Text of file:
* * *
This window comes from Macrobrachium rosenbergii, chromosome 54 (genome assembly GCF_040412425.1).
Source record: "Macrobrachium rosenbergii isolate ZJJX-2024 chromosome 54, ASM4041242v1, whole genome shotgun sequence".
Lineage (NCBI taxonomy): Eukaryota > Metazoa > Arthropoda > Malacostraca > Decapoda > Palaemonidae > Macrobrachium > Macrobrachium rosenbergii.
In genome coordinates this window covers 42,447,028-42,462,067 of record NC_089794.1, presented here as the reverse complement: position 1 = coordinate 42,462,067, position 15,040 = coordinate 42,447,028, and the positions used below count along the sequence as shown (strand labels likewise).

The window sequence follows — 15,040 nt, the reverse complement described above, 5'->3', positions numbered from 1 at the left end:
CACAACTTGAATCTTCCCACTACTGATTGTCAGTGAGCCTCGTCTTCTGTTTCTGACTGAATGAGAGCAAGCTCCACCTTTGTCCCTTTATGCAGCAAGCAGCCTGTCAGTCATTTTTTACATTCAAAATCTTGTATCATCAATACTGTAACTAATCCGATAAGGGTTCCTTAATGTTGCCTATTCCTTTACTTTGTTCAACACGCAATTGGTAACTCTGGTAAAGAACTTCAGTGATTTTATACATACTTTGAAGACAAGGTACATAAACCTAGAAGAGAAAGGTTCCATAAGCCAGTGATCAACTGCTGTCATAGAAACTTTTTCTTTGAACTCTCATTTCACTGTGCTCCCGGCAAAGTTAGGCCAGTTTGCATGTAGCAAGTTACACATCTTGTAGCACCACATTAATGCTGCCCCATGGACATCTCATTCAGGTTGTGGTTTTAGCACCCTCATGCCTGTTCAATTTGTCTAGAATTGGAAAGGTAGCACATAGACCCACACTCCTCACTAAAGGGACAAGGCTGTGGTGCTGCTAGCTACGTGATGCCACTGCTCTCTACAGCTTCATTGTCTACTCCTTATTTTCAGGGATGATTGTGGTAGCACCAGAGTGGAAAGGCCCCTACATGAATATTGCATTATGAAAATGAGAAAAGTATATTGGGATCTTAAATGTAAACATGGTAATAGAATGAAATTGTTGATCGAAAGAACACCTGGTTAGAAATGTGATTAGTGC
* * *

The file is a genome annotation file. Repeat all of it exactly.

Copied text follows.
This window comes from Macrobrachium rosenbergii, chromosome 54 (genome assembly GCF_040412425.1).
Source record: "Macrobrachium rosenbergii isolate ZJJX-2024 chromosome 54, ASM4041242v1, whole genome shotgun sequence".
Lineage (NCBI taxonomy): Eukaryota > Metazoa > Arthropoda > Malacostraca > Decapoda > Palaemonidae > Macrobrachium > Macrobrachium rosenbergii.
In genome coordinates this window covers 42,447,028-42,462,067 of record NC_089794.1, presented here as the reverse complement: position 1 = coordinate 42,462,067, position 15,040 = coordinate 42,447,028, and the positions used below count along the sequence as shown (strand labels likewise).

The window sequence follows — 15,040 nt, the reverse complement described above, 5'->3', positions numbered from 1 at the left end:
CACAACTTGAATCTTCCCACTACTGATTGTCAGTGAGCCTCGTCTTCTGTTTCTGACTGAATGAGAGCAAGCTCCACCTTTGTCCCTTTATGCAGCAAGCAGCCTGTCAGTCATTTTTTACATTCAAAATCTTGTATCATCAATACTGTAACTAATCCGATAAGGGTTCCTTAATGTTGCCTATTCCTTTACTTTGTTCAACACGCAATTGGTAACTCTGGTAAAGAACTTCAGTGATTTTATACATACTTTGAAGACAAGGTACATAAACCTAGAAGAGAAAGGTTCCATAAGCCAGTGATCAACTGCTGTCATAGAAACTTTTTCTTTGAACTCTCATTTCACTGTGCTCCCGGCAAAGTTAGGCCAGTTTGCATGTAGCAAGTTACACATCTTGTAGCACCACATTAATGCTGCCCCATGGACATCTCATTCAGGTTGTGGTTTTAGCACCCTCATGCCTGTTCAATTTGTCTAGAATTGGAAAGGTAGCACATAGACCCACACTCCTCACTAAAGGGACAAGGCTGTGGTGCTGCTAGCTACGTGATGCCACTGCTCTCTACAGCTTCATTGTCTACTCCTTATTTTCAGGGATGATTGTGGTAGCACCAGAGTGGAAAGGCCCCTACATGAATATTGCATTATGAAAATGAGAAAAGTATATTGGGATCTTAAATGTAAACATGGTAATAGAATGAAATTGTTGATCGAAAGAACACCTGGTTAGAAATGTGATTAGTGC